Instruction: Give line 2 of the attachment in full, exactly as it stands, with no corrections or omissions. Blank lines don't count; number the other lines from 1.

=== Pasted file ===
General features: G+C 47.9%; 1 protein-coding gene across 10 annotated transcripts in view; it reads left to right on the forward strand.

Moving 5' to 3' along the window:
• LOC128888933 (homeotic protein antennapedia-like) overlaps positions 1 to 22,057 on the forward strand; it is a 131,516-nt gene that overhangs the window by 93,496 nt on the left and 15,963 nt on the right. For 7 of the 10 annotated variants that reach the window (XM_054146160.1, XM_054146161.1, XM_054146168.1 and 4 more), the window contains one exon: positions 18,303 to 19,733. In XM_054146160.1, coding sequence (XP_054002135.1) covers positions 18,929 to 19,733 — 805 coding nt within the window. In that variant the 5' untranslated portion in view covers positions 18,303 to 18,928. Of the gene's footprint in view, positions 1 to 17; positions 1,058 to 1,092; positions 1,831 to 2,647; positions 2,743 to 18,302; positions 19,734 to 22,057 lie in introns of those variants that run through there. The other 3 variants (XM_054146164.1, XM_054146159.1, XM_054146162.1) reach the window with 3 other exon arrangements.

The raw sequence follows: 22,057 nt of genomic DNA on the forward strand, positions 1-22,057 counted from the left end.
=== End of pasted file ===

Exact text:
Moving 5' to 3' along the window: